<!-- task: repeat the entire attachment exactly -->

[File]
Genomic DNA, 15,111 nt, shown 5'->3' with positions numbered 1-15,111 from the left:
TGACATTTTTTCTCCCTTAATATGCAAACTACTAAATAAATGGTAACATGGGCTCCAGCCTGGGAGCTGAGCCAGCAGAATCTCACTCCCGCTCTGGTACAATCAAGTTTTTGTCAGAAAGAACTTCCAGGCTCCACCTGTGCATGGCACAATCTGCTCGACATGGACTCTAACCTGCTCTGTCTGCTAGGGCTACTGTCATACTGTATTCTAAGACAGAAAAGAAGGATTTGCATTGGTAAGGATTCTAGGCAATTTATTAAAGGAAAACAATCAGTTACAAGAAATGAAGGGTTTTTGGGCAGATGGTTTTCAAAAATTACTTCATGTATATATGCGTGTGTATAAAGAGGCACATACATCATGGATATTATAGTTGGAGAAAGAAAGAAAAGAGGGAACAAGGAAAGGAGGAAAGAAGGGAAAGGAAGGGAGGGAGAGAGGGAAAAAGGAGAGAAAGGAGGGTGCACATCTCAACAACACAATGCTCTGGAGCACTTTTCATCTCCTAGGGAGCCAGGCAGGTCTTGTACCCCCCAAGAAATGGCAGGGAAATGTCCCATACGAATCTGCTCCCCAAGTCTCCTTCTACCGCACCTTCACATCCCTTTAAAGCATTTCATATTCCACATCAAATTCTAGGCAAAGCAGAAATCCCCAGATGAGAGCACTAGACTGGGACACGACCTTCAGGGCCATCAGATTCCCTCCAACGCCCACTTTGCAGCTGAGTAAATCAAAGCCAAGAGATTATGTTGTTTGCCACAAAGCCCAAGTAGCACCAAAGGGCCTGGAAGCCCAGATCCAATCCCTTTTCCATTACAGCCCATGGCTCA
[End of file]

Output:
Genomic DNA, 15,111 nt, shown 5'->3' with positions numbered 1-15,111 from the left:
TGACATTTTTTCTCCCTTAATATGCAAACTACTAAATAAATGGTAACATGGGCTCCAGCCTGGGAGCTGAGCCAGCAGAATCTCACTCCCGCTCTGGTACAATCAAGTTTTTGTCAGAAAGAACTTCCAGGCTCCACCTGTGCATGGCACAATCTGCTCGACATGGACTCTAACCTGCTCTGTCTGCTAGGGCTACTGTCATACTGTATTCTAAGACAGAAAAGAAGGATTTGCATTGGTAAGGATTCTAGGCAATTTATTAAAGGAAAACAATCAGTTACAAGAAATGAAGGGTTTTTGGGCAGATGGTTTTCAAAAATTACTTCATGTATATATGCGTGTGTATAAAGAGGCACATACATCATGGATATTATAGTTGGAGAAAGAAAGAAAAGAGGGAACAAGGAAAGGAGGAAAGAAGGGAAAGGAAGGGAGGGAGAGAGGGAAAAAGGAGAGAAAGGAGGGTGCACATCTCAACAACACAATGCTCTGGAGCACTTTTCATCTCCTAGGGAGCCAGGCAGGTCTTGTACCCCCCAAGAAATGGCAGGGAAATGTCCCATACGAATCTGCTCCCCAAGTCTCCTTCTACCGCACCTTCACATCCCTTTAAAGCATTTCATATTCCACATCAAATTCTAGGCAAAGCAGAAATCCCCAGATGAGAGCACTAGACTGGGACACGACCTTCAGGGCCATCAGATTCCCTCCAACGCCCACTTTGCAGCTGAGTAAATCAAAGCCAAGAGATTATGTTGTTTGCCACAAAGCCCAAGTAGCACCAAAGGGCCTGGAAGCCCAGATCCAATCCCTTTTCCATTACAGCCCATGGCTCA